2010 NFL Draft: Philadelphia Eagles Select S Nate Allen, DE Daniel Te'o-Nesheim

Bob Cunningham@BCunningham215Senior Analyst IApril 24, 2010

TAMPA, FL - OCTOBER 15:  Safety Nate Allen #5 of the University of South Florida Bulls intercepts a pass against the Cincinnati Bearcats October 15, 2009 at Raymond James Stadium in Tampa, Florida.  (Photo by Al Messerschmidt/Getty Images)
Al Messerschmidt/Getty Images

The Eagles came into day two of the draft knowing they needed to address the secondary , and they did just that by selecting USF free safety Nate Allen with the No. 37 overall pick.

The No. 37 pick is what the Eagles received as part of the deal that sent Donovan McNabb to the Washington Redskins, so they had better hope that Allen turns into a first-rate player. Allen will likely compete with Marlin Jackson for the starting spot at free safety, but Allen should be able to win the spot outright fairly early on.

"(Allen's) strengths are he has a great eye for the ball; ball hawk," Andy Reid said at his post-draft press conference. "He's a very, very good tackler. I think those are two important things when you are the last guy to the end zone. I feel very comfortable with him, he's very intelligent, he's got everything that we like here and we look forward to getting him in."

That's not even a knock on Jackson as much as it is a testament to how much the Eagles seem to love Allen. They feel he's the complete package, a ballhawk and a sure tackler, and would probably like to use Jackson as a depth guy at cornerback.

"I just know it's a good thing to get Marlin all the way back," Reid continued. "It gives us flexibility at the corner spot and it gives us flexibility at the safety spot. I just think it's good."

Allen is a good value at No. 37 overall, and should make an impact right off the bat.

Then, after trading out of the No. 55 selection three different times (from 55 to 59 to 71 to 86), the Eagles drafted Washington defensive end Daniel Te'o-Nesheim.

If you're not sure who that is, don't worry about it. I wasn't exactly sure either until I did some snooping and found a great highlight film on him . From what I can tell, he's an instinctive player who knows how to manipulate an offensive lineman.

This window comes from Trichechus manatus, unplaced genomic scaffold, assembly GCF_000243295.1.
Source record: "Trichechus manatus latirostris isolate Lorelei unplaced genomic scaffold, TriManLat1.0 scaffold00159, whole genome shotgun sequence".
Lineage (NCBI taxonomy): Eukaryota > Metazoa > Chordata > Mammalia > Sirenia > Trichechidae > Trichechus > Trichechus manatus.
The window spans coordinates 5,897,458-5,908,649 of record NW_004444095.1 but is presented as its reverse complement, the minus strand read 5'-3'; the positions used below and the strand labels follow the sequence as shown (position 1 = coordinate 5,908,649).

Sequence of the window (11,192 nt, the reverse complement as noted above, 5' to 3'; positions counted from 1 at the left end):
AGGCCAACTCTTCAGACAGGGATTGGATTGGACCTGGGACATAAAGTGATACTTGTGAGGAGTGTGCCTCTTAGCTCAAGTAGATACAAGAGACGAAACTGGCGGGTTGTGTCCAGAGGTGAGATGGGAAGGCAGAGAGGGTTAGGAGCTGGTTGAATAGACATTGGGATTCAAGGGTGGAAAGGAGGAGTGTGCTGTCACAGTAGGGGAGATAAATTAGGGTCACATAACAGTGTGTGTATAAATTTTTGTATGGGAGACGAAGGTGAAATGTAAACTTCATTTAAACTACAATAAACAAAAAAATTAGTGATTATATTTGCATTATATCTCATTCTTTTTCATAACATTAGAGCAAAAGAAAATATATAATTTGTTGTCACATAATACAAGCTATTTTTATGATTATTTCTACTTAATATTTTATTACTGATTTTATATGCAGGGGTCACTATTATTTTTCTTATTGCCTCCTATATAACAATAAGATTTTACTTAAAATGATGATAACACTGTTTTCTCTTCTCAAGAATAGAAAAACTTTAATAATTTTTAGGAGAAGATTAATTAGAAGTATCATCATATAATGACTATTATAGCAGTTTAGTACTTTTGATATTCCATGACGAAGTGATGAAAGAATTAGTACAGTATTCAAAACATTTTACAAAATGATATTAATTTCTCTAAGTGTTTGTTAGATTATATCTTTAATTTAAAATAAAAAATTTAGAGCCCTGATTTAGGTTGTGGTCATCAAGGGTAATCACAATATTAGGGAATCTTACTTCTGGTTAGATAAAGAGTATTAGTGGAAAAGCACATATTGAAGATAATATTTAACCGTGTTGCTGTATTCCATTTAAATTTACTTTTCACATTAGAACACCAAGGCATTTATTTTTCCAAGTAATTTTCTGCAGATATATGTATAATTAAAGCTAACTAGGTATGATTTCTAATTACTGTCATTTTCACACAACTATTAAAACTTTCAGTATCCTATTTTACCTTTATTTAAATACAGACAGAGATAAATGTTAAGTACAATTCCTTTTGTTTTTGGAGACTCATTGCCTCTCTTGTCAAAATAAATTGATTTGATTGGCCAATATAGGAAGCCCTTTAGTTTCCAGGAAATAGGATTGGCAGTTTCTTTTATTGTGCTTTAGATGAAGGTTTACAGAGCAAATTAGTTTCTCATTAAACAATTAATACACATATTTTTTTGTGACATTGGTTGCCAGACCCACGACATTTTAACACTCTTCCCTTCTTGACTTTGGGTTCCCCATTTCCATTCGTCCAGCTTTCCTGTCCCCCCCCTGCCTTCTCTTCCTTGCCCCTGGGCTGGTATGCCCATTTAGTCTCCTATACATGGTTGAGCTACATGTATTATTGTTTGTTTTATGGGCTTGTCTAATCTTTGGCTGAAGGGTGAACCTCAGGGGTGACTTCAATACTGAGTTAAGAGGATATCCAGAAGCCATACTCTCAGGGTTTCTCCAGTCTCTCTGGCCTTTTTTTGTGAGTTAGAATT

Throughout the video you can see examples of him using the lineman's lack of foot-speed to his advantage as he is able to break their hands, disengage, and show an incredible burst around the outside, even chasing down running backs and quarterbacks with his 4.67 speed.

Te'o-Nesheim is 6'4", 265 pounds, and, according to Reid, he can play defensive end and be the third-down inside pass-rusher that Darren Howard used to be. I'm an opponent to the thought of taking the big tackles off the field on third down, but with Te'o-Nesheim it looks like the defense shouldn't lose any ability to play the run if need be.

"(Te'o-Nesheim) can also play defensive tackle, particularly on pass-rush situations although he did it both ways there. He was the career sack leader for the University of Washington. I believe he had 31 sacks. That's quite a statement in itself. He's very good against the run."

Mike Mayock of NFL Network—the best amateur scout out there, hands down—had Te'o-Nesheim listed as his top sleeper pick in this draft.

"A 4-3 end/outside linebacker," Mayock writes. "He's a hustle guy. A core special-teams guy. I think it's going to be difficult to cut him because he works so hard. He's a little quicker than people think. I think he's a good player and makes a team."

If that doesn't sound to you like Mayock believes Te'o-Nesheim was worth a third-round pick, you're right. Mayock has him slated to go between the sixth and seventh rounds, but, of course, it's possible the Eagles knew something that Mayock doesn't about what other teams might do.

It's a gutsy move by the Eagles, and the kid looks good on tape, so everyone just cross your fingers that we don't have another Bryan Smith or Chris Gocong on our hands.

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